Learn some tips to cut down time spent on finding reasons why your code fails.
It is usually every afternoon, at around 3 PM when things start to go wrong. It all started after receiving a notification that a customer encountered a bug in your software. After a phase of doubt, you get in touch with DevOps to find out what is wrong with the logs for your app since you previously got a notification that they are being moved.
To your surprise, they are situated in a location you do not have access but in the process of being moved to a web application which will be available after a few days.
Sadly, logs or log messages often end up missing at the wrong time. Before you start to track down the bug, you receive a public service announcement saying:
- Check the logs to ensure that they are at the right place and logging what they should on a regular basis.
You end up astonished on how these processes rapidly change when you are away, even for just a short while.
If you found the logs or attempted the call and if the customer detected a bug, you might know where the bug is.
Avoid touching the code
The initial step is to take that call that creates the bug and use it as a test. Generally, this is an integration test since you have not yet fully determined the root of the problem.
Make sure that this test fails. Remember that this is vital since oftentimes, the test you make will not mimic the broken call which is true if you are utilizing the web or another framework that can complicate the tests.
Several elements might be stored in variables and it is not always evident just by looking at the test.
Create a failing test
Once you have a failing test or one with an error, you must troubleshoot. Before moving on to this phase, you should review the stack to make the troubleshooting process easier.
The stack includes all the tasks that have been initiated but not yet finished.
If you want a different approach, you can use Python Tutor where you monitor the stack while executing lines of code.
In case something goes wrong with your Python program, the interpreter will print out the stack for you. Regardless of what the program was executing at the time, it is evident that something went wrong at the bottom.
Prioritize the bottom of the stack
The bottom of the stack is where you will see which error occurred, but often the last line of the stack is where you find the issue. It is recommended to use pylint or flake8 which points to an error that might have been ignored.
In case the error is somewhat ambiguous, the next step is to Google it. You will have better luck if you do not include information that is relevant only to your code such as files, variables, etc. For those who are using Python 3, it is beneficial to include it in the search.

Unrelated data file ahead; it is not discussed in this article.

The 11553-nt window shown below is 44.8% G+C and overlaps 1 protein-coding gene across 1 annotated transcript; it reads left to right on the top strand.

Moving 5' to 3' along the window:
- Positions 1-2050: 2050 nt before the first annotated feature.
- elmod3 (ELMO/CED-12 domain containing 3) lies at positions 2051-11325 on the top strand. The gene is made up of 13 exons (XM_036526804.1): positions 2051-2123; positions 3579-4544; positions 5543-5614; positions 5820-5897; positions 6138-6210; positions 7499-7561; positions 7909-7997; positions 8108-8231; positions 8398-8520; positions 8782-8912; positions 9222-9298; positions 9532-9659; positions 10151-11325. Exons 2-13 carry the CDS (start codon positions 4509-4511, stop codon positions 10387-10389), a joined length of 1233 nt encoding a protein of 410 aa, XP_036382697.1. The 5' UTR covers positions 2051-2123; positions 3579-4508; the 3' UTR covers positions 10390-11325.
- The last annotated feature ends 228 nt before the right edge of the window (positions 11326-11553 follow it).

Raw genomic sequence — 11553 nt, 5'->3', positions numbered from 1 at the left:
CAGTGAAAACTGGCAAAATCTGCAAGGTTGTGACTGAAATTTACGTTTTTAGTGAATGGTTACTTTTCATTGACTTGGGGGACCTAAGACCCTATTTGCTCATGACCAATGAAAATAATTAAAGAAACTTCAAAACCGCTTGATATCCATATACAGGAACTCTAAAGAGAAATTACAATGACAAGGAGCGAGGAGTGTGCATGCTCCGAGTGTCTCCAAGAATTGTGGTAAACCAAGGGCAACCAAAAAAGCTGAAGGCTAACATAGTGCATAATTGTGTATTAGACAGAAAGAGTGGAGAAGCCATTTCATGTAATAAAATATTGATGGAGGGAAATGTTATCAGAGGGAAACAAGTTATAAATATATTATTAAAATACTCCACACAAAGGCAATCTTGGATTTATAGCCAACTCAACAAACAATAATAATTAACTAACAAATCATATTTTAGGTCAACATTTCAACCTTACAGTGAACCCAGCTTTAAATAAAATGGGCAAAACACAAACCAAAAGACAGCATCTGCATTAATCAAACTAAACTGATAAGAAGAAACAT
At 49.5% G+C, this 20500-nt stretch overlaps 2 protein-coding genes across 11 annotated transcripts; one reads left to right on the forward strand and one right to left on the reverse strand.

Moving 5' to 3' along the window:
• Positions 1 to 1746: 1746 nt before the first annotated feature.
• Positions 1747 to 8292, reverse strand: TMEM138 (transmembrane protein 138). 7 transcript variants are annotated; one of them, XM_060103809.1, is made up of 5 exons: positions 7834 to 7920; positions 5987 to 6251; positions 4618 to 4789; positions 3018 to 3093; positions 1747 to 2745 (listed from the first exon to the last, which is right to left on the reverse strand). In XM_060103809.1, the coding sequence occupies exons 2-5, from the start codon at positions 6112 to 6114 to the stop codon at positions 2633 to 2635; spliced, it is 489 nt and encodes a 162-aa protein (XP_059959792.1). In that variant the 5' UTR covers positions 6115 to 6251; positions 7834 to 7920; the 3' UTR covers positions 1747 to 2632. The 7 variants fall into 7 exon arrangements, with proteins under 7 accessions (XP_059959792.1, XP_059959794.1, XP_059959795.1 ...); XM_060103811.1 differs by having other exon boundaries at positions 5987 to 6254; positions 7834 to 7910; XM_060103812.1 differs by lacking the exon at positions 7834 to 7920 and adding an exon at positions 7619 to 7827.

Back then, developers had to fix issues without the availability of a search engine. Those were the “dark” times. Today, you should make the most out of all the tools available.
Sadly, the issue might start earlier and only became evident during the line executed on the base of the stack.
It is time to look up the stack. There is a good possibility that the issue is in your code, not the Python core or even third-party packages. You must scan the stack for lines in your code first. Furthermore, it is relatively easier to set a breakpoint in your own code. You must include the breakpoint in your code a little further up the stack and check around if things look as they should.
Since you have a failing test, the best place to start is with the Pdb or Python Debugger. Look for a site in your code where this call should hit. You must find at least one place to include a pdb break.
Make the necessary changes
If you still feel lost at this point, you can try creating a new test where you make slight changes. Once you have a test ready along with additional tests, it is safe to start with changes in the code to check if you can narrow down the issue.
Remember to start the troubleshooting task with a fresh commit to ensure that you can easily draw out changes that do not work.
Once the task becomes frustrating, the ideal course to take is to simply walk away from the issue. Just take a break, for now.
Note down everything
After a phase of rest, it is recommended to note down any information you have about the issue. The details to note down must include:
- The specific call responsible for the problem
- What happened including any error messages or associated log messages
- What you were expecting to occur
- Tasks performed to find the issue and any clues that you encountered during troubleshooting
Oftentimes, this includes a lot of information. You can try to be brief but make sure that it is complete with all the pertinent details.
Writing down all the information might provide you with an insight into something that you have not yet tried in solving the issue. Oftentimes, you can figure out the problem after hitting the ‘submit’ button.
At any given rate, if you have not thought of anything after listing down everything, you can try sending an email to someone such as your colleagues or other people involved in your project. Remember that there is nothing wrong with asking for help. Most are kind and eager to help especially in the Python community.